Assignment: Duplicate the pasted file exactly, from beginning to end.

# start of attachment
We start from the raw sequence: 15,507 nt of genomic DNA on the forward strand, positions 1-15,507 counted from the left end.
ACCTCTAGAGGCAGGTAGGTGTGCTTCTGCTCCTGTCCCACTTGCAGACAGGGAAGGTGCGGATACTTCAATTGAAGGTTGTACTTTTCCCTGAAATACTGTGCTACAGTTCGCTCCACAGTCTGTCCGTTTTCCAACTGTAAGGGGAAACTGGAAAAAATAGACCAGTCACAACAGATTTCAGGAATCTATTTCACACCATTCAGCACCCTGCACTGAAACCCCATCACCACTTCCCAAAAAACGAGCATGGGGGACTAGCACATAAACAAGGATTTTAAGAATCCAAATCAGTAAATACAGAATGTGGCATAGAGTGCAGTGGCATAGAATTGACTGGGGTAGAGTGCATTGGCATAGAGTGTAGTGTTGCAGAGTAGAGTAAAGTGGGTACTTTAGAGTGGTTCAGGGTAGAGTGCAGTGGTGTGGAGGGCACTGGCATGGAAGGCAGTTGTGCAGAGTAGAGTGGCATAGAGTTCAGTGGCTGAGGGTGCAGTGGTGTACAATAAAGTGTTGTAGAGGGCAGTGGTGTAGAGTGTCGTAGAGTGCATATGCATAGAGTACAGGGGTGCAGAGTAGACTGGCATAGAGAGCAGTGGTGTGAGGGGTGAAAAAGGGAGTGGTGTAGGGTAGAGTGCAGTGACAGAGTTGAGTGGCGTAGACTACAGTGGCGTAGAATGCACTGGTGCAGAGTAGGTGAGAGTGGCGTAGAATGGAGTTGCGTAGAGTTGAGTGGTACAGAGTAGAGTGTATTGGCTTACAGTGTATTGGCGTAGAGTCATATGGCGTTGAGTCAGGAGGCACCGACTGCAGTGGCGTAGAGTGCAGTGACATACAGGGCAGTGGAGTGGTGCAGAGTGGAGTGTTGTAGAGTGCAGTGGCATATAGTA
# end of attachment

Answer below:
We start from the raw sequence: 15,507 nt of genomic DNA on the forward strand, positions 1-15,507 counted from the left end.
ACCTCTAGAGGCAGGTAGGTGTGCTTCTGCTCCTGTCCCACTTGCAGACAGGGAAGGTGCGGATACTTCAATTGAAGGTTGTACTTTTCCCTGAAATACTGTGCTACAGTTCGCTCCACAGTCTGTCCGTTTTCCAACTGTAAGGGGAAACTGGAAAAAATAGACCAGTCACAACAGATTTCAGGAATCTATTTCACACCATTCAGCACCCTGCACTGAAACCCCATCACCACTTCCCAAAAAACGAGCATGGGGGACTAGCACATAAACAAGGATTTTAAGAATCCAAATCAGTAAATACAGAATGTGGCATAGAGTGCAGTGGCATAGAATTGACTGGGGTAGAGTGCATTGGCATAGAGTGTAGTGTTGCAGAGTAGAGTAAAGTGGGTACTTTAGAGTGGTTCAGGGTAGAGTGCAGTGGTGTGGAGGGCACTGGCATGGAAGGCAGTTGTGCAGAGTAGAGTGGCATAGAGTTCAGTGGCTGAGGGTGCAGTGGTGTACAATAAAGTGTTGTAGAGGGCAGTGGTGTAGAGTGTCGTAGAGTGCATATGCATAGAGTACAGGGGTGCAGAGTAGACTGGCATAGAGAGCAGTGGTGTGAGGGGTGAAAAAGGGAGTGGTGTAGGGTAGAGTGCAGTGACAGAGTTGAGTGGCGTAGACTACAGTGGCGTAGAATGCACTGGTGCAGAGTAGGTGAGAGTGGCGTAGAATGGAGTTGCGTAGAGTTGAGTGGTACAGAGTAGAGTGTATTGGCTTACAGTGTATTGGCGTAGAGTCATATGGCGTTGAGTCAGGAGGCACCGACTGCAGTGGCGTAGAGTGCAGTGACATACAGGGCAGTGGAGTGGTGCAGAGTGGAGTGTTGTAGAGTGCAGTGGCATATAGTA